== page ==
After establishing his CCG bona fides, Tom Chick talks to Brad Talton about his newest boardgame, Millennium Blades, which is currently enjoying a successful campaign on Kickstarter. If you’ve ever played a CCG, or if you’ve so much as pondered playing a CCG, or especially if you want to play a game about CCGs that isn’t actually a CCG, Millennium Blades is a game for you.
I’m at the farmer’s market on a date with Kyanna, a busty single mother with creepily childlike features. She’s most interested in talent and least interested in romance. That means I want to focus on matching blue gems instead of orange gems. And because I’ve put a point of skill into my sexuality and flirtation, I get extra affection when I match red gems and green gems. I have a teddy bear I can give her to turn all the purple gems into pink gems, which build passion that makes my matches more efficient. But until I match enough green gems, I won’t have the sentiment to use the teddy bear.
After the jump, what does this have to do with Ironcast’s steampunk mechs? Continue reading →
Desktop Dungeons, the fiendishly clever anti-roguelike that got five stars from a certain hard-assed reviewer, is about to find its way to iOS and Android devices, where it’ll freely sync itself with your PC version.
But in the course of making it for mobile platforms, the folks at QCF Design came up with some new stuff they didn’t want to leave out of the PC version. So today’s Enhanced Edition is available as a free update. I’ll leave it to QCF to explain the new features in their own words:
* Secretly despise friends for already beating you on the Daily Dungeon leaderboards.
* Unlock a terrifying new building for your Kingdom.
* Discover the Rat Monarch and Chemist classes… and their reasons for visiting the Kingdom.
* Click through new quests and ignore exposition as it streams past you.
* Gleefully and accurately sling spells from the player-requested drag-to-cast and radial menus.
* Pages and pages of optimizations and bug fixes that are awesome but don’t sound cool when we put them in lists like this one.
The mobile versions will be out “by the end of May”.
Tiny Epic Kingdoms occupies an all-too-small niche of games that are short, but not dumb, not utterly random, or not thinly themed. It’s modest and ultimately lite, a palate-cleanser ideal before the main game of the evening, while you’re waiting for that guy who’s always late, or after the main game of the evening, to unwind after a brain burner. It’s portable enough and modest enough for lunch hour gaming that doesn’t sprawl across too much of the table or too much of the lunch hour. Calling it tiny is a slightly precious exaggeration, but it’s certainly small.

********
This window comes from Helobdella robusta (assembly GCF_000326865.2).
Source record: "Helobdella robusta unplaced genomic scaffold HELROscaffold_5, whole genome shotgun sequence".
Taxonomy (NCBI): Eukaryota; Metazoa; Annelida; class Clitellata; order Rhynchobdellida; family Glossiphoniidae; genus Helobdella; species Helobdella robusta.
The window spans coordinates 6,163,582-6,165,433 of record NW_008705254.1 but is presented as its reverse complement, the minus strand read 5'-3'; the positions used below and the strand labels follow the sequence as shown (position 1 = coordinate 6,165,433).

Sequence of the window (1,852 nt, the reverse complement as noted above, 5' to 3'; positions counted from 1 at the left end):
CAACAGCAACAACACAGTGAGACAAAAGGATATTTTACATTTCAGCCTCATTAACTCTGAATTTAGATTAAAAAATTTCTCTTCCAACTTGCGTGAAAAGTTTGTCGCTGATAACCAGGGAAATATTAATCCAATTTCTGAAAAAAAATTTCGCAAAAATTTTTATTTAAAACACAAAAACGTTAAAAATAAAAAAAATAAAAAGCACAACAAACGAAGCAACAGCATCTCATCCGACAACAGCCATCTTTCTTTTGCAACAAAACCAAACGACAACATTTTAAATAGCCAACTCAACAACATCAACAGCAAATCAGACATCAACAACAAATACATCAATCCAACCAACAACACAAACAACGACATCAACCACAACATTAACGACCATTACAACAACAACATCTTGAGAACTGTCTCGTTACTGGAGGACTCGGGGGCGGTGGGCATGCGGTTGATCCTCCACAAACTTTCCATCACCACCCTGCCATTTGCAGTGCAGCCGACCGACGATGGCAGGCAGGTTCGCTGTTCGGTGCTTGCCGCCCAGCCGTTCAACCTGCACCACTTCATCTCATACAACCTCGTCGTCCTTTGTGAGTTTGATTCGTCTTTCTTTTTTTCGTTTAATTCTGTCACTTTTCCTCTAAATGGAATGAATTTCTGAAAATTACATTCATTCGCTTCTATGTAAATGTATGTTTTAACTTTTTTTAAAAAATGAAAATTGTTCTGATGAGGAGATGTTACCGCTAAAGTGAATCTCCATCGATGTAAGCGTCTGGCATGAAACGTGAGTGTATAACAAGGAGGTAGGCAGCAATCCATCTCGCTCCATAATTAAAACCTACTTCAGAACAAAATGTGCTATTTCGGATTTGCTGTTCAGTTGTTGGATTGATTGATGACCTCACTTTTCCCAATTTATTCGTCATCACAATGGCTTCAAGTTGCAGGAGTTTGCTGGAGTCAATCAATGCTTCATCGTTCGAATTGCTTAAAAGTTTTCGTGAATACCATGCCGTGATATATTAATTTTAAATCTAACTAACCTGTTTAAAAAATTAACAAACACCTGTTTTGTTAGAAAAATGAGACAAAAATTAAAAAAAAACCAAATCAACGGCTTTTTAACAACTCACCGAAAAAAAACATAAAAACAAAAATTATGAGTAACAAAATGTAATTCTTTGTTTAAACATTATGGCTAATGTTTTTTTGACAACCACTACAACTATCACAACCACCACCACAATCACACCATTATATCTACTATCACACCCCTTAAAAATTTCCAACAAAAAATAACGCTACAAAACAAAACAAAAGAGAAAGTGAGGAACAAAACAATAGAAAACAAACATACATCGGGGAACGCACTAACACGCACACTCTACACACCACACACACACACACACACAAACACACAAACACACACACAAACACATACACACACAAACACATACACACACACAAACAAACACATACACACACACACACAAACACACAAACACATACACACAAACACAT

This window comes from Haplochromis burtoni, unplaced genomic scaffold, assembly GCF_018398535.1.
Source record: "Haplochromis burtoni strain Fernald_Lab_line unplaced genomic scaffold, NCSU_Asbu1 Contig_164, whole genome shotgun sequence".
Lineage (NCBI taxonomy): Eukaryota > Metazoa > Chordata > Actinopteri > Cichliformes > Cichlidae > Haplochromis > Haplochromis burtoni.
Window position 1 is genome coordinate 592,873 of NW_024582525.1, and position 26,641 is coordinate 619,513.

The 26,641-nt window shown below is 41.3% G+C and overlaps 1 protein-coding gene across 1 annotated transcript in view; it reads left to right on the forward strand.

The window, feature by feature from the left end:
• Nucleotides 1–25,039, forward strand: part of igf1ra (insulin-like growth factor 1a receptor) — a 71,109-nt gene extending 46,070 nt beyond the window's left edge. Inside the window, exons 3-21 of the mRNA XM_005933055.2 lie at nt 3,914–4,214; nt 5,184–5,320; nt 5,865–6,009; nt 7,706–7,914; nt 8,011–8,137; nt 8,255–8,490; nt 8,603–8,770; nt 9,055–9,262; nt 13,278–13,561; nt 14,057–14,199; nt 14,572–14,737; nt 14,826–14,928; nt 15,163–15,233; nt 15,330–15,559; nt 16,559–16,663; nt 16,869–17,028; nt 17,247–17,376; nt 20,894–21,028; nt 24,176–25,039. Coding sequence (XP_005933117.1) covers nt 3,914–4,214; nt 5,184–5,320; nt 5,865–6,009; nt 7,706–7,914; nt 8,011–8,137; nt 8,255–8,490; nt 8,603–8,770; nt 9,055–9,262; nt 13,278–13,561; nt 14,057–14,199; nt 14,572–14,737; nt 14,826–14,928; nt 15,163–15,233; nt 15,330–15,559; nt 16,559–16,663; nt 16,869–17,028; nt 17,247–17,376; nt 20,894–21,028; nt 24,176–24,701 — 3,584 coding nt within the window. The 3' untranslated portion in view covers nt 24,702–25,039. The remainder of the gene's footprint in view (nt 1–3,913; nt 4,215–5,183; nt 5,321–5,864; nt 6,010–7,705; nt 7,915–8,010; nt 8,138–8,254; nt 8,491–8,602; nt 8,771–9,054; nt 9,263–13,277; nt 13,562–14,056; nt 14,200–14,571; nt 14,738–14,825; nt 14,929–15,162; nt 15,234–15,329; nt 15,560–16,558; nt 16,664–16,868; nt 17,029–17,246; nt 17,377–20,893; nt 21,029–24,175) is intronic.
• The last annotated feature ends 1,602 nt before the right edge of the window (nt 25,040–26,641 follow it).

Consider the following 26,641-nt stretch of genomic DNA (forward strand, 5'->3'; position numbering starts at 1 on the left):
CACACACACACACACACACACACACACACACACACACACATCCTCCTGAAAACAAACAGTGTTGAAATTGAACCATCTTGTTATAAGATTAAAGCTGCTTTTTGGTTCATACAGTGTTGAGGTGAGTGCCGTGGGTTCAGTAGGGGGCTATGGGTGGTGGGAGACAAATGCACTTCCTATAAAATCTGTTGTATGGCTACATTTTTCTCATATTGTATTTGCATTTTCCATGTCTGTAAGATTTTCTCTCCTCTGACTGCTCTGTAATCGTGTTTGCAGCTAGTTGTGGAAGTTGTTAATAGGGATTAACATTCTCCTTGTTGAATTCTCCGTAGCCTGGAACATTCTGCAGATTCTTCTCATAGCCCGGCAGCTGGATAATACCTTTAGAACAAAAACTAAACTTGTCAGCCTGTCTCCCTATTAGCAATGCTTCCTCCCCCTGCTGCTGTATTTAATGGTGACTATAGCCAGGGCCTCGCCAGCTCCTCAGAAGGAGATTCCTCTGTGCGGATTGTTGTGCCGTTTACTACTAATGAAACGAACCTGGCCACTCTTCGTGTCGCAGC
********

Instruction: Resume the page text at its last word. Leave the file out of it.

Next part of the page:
After the jump, how small is it? Continue reading →
A card exists. It cannot be denied. It will flip up by the time you’ve gone through the deck and there’s nothing you can do to stop it. It’s a matter of when, not if.
This is different from a die roll. A die roll, which is always an if, doesn’t exist until it happens. It is only a possibility. A six is no more inevitable than a lottery win or a lucky guess. You could theoretically roll a six-sided die all day and never conjure a six into existence.
Computer games, conjured forth from the stored possibilities of 1s and 0s, are usually die rolls. The very 1s and 0s are coin flips, which is really just a two-sided die. So when a videogame like Hand of Fate comes along and really gets the point of cards, I can’t help but notice.
After the jump, no card sleeves allowed. Continue reading →
Battlelore, the charming Days of Wonder fantasy take on Memoir ’44 that was transferred to Fantasy Flight and reissued as a second edition, is now digital. And boy does it look great. Lively graphics and animation, smooth execution of the boardgame rules, and a breezy but thorough interface. It’s even got multiplayer support. This looks like exactly what you’d want in a boardgame port!
After the jump, not so fast. Continue reading →
If you catch tonight’s episode of Better Call Saul, you’ll certainly remember the “Pimento” scene. But did you note the familiar voice or the vaguely familiar face? Steven Ogg, the voice actor and obvious visual inspiration for Trevor in Grand Theft Auto V, shows up in a small but memorable role, pretty much playing Trevor.
The Washington Post has a collection of social media tweets and videos from an incident in Nepal in which a rhino wandered into a city. The above image is from this Tweet, which raises the question, “Who in his right mind is going to stand close enough to a rampaging rhinoceros to get that picture?” Unfortunately, unlike similar incidents in Far Cry 4, someone was actually killed by the rhino.
The really frustrating games are the ones like Etherium that show promise and then squander that promise. If Etherium was simply bad, I couldn’t care less about its foibles. But because it’s a smart take on real time strategy games, the problems that undermine it are all the more frustrating. This could have been a contender. This should have been a contender! Instead, it’s a tantaziling glimpse at a good game we could have played.
After the jump, when is an AI too good? Continue reading →